By Arwyn Rice
Peninsula Daily News
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“With the cold weather, we're hoping this isn't a harbinger of things to come,” Fire Chief Sam Phillips said.
Temperatures dropped into the high 20s within the past week, increasing the number of heating systems people are using to keep homes warm — and increasing the chance of fires, Phillips said..
The first fire was called in to 9-1-1 at 6:25 p.m. Saturday, when residents at 4123 S. Tiller Road in Port Angeles reported a fire in their detached garage.
Loy and Joleen Bowman told firefighters that the garage was home to nine cats and also contained an automobile, full-size camper and multiple propane tanks.
Fire District 2 responded with two engines, two water tenders, two command vehicles and 15 firefighters, and was assisted by the Port Angeles Fire Department with an engine and three firefighters.
When the first unit arrived, the wood-frame garage was completely involved, with “flames emanating 30 feet into the air with multiple explosions going off,” Phillips said.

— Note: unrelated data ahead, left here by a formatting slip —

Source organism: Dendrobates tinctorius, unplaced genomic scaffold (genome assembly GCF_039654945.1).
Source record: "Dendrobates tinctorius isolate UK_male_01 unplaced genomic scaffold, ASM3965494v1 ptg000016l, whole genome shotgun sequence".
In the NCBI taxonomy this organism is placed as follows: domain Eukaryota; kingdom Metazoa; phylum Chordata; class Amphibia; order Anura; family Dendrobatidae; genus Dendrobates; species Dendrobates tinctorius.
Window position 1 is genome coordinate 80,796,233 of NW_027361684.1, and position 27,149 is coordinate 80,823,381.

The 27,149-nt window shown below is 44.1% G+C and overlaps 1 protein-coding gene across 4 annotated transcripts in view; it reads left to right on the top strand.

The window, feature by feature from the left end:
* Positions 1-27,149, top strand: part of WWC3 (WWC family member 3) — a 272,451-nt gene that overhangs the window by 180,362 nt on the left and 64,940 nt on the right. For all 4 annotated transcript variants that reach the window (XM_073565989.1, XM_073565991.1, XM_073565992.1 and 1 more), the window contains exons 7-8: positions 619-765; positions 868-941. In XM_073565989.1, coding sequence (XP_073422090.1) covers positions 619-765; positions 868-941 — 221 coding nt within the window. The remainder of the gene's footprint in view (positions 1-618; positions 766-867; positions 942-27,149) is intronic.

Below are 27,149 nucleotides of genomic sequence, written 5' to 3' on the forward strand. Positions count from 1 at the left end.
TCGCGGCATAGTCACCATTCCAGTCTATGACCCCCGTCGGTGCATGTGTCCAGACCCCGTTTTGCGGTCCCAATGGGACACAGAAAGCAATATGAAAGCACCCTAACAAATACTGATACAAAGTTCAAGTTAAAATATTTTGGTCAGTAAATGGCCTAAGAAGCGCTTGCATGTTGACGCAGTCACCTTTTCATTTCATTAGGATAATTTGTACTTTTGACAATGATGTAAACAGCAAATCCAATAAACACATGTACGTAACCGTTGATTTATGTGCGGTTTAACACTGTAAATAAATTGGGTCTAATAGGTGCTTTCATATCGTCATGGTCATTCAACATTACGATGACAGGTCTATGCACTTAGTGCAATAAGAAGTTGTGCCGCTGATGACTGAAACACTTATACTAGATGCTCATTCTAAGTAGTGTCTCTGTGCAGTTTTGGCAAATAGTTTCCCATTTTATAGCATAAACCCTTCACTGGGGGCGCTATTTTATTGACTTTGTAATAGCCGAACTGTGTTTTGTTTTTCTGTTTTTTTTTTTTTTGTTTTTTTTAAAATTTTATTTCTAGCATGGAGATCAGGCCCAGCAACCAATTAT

“The roof was falling inward,s and the four walls were standing,” he said.
Firefighters had water on the fire within a minute of the first arriving engine and were able to prevent the fire spreading to a nearby home and wood shed.
Initial damage estimates for the structure were around $100,000.
As of Sunday afternoon, eight of the cats were found safe, Phillips said.
A ninth cat may have escaped and not returned yet, he said.
Fire investigators said they suspected that the use of a wood stove, along with portable heaters and a heat lamp, to keep the cats warm might have ignited nearby combustibles.
The second structure fire was reported at 7:07 a.m. Sunday.
Fred McGee of 292 Mount Pleasant Road in Port Angeles phoned 9-1-1 to report a roof fire at his two-story home.
Phillips said residents had attempted to extinguish the fire, which spread from cracks in the masonry chimney to the structure of the house.
Fire District No. 2 responded with 11 firefighters, two engines and two command vehicles, and extinguished the fire.
An initial damage estimate came in at approximately $10,000, according to fire officials.
There was an operating smoke detector on the first floor but not on the second, Phillips said.
Phillips said he wanted to remind area residents to take the following winter heating safety measures.
-- Special attention should be paid to all types of heating devices, including leaving a minimum of 3 feet of clearance around portable heaters and stoves.
-- Chimneys should be thoroughly inspected and cleaned before use, and stoves should never be overloaded with wood.
-- Every level of every home should have a smoke detector and carbon monoxide alarm near sleeping areas.
Reporter Arwyn Rice can be reached at 360-452-2345, ext. 5070, or at email@example.com.